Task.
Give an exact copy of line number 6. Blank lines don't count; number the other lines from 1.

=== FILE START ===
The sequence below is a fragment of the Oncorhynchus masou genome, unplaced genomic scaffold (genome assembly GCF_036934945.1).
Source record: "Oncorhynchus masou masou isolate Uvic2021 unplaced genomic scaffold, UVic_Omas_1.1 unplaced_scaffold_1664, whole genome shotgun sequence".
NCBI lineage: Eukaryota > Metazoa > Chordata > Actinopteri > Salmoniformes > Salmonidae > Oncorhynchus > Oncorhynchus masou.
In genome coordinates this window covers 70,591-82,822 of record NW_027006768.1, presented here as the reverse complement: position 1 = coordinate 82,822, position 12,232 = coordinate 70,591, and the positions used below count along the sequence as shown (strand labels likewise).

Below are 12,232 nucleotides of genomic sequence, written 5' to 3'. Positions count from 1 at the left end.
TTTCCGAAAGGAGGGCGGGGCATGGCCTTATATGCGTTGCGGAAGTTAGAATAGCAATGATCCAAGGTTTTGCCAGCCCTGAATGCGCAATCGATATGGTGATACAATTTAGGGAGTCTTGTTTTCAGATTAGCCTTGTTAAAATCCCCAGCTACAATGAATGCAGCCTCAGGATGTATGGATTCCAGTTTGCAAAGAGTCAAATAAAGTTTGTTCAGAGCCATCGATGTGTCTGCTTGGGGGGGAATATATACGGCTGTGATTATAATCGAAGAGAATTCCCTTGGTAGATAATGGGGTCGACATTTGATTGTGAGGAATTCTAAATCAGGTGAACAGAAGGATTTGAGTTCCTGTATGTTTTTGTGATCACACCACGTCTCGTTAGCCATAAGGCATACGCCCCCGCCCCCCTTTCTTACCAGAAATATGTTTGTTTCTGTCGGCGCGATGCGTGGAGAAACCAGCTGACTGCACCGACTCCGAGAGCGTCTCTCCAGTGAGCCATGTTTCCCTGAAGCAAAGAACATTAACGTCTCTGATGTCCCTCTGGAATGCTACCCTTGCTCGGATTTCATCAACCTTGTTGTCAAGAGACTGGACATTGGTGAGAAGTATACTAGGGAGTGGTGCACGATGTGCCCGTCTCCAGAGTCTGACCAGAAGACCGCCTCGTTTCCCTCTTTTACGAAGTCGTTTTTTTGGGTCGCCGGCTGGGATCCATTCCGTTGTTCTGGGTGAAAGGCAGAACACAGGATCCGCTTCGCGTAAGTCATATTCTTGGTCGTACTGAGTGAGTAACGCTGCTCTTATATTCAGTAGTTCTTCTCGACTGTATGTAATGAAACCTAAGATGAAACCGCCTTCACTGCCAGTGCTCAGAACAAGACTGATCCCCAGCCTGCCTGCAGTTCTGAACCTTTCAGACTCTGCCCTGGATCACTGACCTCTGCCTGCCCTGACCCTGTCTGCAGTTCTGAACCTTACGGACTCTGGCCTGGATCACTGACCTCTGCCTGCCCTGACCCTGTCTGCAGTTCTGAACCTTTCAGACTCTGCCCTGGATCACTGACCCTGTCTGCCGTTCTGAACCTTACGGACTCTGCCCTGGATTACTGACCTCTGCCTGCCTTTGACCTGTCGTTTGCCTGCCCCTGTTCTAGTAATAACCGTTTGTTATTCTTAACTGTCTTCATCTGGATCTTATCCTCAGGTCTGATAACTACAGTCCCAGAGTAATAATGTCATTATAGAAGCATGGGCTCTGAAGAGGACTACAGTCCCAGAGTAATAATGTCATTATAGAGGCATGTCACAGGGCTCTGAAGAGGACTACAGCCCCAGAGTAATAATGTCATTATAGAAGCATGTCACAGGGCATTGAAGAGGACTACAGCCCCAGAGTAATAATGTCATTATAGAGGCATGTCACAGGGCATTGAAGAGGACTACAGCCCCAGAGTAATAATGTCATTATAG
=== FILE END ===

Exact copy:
TTTCCGAAAGGAGGGCGGGGCATGGCCTTATATGCGTTGCGGAAGTTAGAATAGCAATGATCCAAGGTTTTGCCAGCCCTGAATGCGCAATCGATATGGTGATACAATTTAGGGAGTCTTGTTTTCAGATTAGCCTTGTTAAAATCCCCAGCTACAATGAATGCAGCCTCAGGATGTATGGATTCCAGTTTGCAAAGAGTCAAATAAAGTTTGTTCAGAGCCATCGATGTGTCTGCTTGGGGGGGAATATATACGGCTGTGATTATAATCGAAGAGAATTCCCTTGGTAGATAATGGGGTCGACATTTGATTGTGAGGAATTCTAAATCAGGTGAACAGAAGGATTTGAGTTCCTGTATGTTTTTGTGATCACACCACGTCTCGTTAGCCATAAGGCATACGCCCCCGCCCCCCTTTCTTACCAGAAATATGTTTGTTTCTGTCGGCGCGATGCGTGGAGAAACCAGCTGACTGCACCGACTCCGAGAGCGTCTCTCCAGTGAGCCATGTTTCCCTGAAGCAAAGAACATTAACGTCTCTGATGTCCCTCTGGAATGCTACCCTTGCTCGGATTTCATCAACCTTGTTGTCAAGAGACTGGACATTGGTGAGAAGTATACTAGGGAGTGGTGCACGATGTGCCCGTCTCCAGAGTCTGACCAGAAGACCGCCTCGTTTCCCTCTTTTACGAAGTCGTTTTTTTGGGTCGCCGGCTGGGATCCATTCCGTTGTTCTGGGTGAAAGGCAGAACACAGGATCCGCTTCGCGTAAGTCATATTCTTGGTCGTACTGAGTGAGTAACGCTGCTCTTATATTCAGTAGTTCTTCTCGACTGTATGTAATGAAACCTAAGATGAAACCGCCTTCACTGCCAGTGCTCAGAACAAGACTGATCCCCAGCCTGCCTGCAGTTCTGAACCTTTCAGACTCTGCCCTGGATCACTGACCTCTGCCTGCCCTGACCCTGTCTGCAGTTCTGAACCTTACGGACTCTGGCCTGGATCACTGACCTCTGCCTGCCCTGACCCTGTCTGCAGTTCTGAACCTTTCAGACTCTGCCCTGGATCACTGACCCTGTCTGCCGTTCTGAACCTTACGGACTCTGCCCTGGATTACTGACCTCTGCCTGCCTTTGACCTGTCGTTTGCCTGCCCCTGTTCTAGTAATAACCGTTTGTTATTCTTAACTGTCTTCATCTGGATCTTATCCTCAGGTCTGATAACTACAGTCCCAGAGTAATAATGTCATTATAGAAGCATGGGCTCTGAAGAGGACTACAGTCCCAGAGTAATAATGTCATTATAGAGGCATGTCACAGGGCTCTGAAGAGGACTACAGCCCCAGAGTAATAATGTCATTATAGAAGCATGTCACAGGGCATTGAAGAGGACTACAGCCCCAGAGTAATAATGTCATTATAGAGGCATGTCACAGGGCATTGAAGAGGACTACAGCCCCAGAGTAATAATGTCATTATAG